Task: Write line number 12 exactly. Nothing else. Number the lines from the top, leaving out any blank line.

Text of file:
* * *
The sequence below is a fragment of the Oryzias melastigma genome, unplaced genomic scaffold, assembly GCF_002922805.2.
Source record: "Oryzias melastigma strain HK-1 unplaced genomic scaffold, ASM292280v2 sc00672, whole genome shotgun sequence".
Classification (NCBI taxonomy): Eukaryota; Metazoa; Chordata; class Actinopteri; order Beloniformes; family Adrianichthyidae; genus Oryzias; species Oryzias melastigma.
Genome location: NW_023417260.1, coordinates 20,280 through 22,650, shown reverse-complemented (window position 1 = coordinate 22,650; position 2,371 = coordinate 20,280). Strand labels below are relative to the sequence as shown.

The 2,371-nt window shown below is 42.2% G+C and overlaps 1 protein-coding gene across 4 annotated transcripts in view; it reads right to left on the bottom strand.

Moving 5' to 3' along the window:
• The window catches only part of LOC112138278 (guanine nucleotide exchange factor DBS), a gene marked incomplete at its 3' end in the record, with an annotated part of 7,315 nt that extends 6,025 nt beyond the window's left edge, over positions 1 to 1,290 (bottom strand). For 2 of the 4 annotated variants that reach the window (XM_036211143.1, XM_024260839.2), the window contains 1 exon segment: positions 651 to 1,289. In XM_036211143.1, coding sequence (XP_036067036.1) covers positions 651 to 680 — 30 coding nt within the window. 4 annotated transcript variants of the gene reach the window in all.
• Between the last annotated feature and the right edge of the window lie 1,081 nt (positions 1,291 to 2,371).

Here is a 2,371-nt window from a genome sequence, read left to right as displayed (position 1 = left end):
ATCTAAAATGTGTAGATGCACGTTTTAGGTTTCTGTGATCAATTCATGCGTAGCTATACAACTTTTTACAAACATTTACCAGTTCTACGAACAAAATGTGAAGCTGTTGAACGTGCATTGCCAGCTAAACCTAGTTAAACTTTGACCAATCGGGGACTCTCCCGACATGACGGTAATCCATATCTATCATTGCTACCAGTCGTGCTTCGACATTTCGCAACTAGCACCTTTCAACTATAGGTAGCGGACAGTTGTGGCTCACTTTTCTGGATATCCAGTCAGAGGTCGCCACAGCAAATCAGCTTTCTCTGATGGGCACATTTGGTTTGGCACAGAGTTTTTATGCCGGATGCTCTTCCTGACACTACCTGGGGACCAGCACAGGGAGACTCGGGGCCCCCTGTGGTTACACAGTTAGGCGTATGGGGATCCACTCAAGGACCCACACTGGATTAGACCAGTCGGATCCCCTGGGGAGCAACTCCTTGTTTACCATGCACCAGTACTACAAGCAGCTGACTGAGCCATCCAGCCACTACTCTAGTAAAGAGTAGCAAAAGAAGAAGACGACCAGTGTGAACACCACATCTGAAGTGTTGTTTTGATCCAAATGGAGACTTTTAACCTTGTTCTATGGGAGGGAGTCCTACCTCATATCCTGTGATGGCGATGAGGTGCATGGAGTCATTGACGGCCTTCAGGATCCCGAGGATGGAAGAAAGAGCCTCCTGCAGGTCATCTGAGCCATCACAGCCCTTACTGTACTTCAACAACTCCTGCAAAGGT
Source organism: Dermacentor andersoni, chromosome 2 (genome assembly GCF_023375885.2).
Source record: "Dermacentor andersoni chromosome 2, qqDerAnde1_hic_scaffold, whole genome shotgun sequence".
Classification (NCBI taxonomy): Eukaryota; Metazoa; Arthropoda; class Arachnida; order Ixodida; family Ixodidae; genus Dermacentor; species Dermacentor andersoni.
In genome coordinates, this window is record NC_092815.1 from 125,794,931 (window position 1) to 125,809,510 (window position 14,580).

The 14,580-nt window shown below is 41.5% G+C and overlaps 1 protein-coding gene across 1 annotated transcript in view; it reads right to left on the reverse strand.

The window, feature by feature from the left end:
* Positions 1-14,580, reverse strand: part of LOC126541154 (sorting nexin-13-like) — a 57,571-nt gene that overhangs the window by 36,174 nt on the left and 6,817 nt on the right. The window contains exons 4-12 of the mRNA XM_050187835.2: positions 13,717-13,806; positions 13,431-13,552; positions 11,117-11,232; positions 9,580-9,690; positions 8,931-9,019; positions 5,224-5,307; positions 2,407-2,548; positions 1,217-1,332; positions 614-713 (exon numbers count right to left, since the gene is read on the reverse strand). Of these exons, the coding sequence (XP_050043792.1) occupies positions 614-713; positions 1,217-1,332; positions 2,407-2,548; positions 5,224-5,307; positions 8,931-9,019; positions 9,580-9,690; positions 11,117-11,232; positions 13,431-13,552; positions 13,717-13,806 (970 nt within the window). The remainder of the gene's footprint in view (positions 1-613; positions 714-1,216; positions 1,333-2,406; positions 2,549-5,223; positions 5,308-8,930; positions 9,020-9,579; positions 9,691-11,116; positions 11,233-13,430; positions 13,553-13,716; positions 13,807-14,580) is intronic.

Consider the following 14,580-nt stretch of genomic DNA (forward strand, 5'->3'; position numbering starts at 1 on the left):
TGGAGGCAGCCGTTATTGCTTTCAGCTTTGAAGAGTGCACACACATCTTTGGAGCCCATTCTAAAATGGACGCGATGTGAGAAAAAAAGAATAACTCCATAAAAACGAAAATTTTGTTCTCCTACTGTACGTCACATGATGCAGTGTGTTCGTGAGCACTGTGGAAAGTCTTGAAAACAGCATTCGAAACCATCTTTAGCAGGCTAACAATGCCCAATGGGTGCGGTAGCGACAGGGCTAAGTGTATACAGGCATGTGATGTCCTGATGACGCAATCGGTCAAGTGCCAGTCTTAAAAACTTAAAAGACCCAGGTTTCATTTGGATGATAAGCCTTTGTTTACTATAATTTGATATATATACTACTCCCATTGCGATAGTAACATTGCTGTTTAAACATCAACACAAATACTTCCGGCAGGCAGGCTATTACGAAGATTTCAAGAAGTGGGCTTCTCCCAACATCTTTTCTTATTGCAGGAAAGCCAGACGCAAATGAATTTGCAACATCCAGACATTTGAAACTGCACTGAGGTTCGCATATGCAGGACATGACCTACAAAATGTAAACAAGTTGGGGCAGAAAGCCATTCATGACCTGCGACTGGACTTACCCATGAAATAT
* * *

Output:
Source record: "Dermacentor andersoni chromosome 2, qqDerAnde1_hic_scaffold, whole genome shotgun sequence".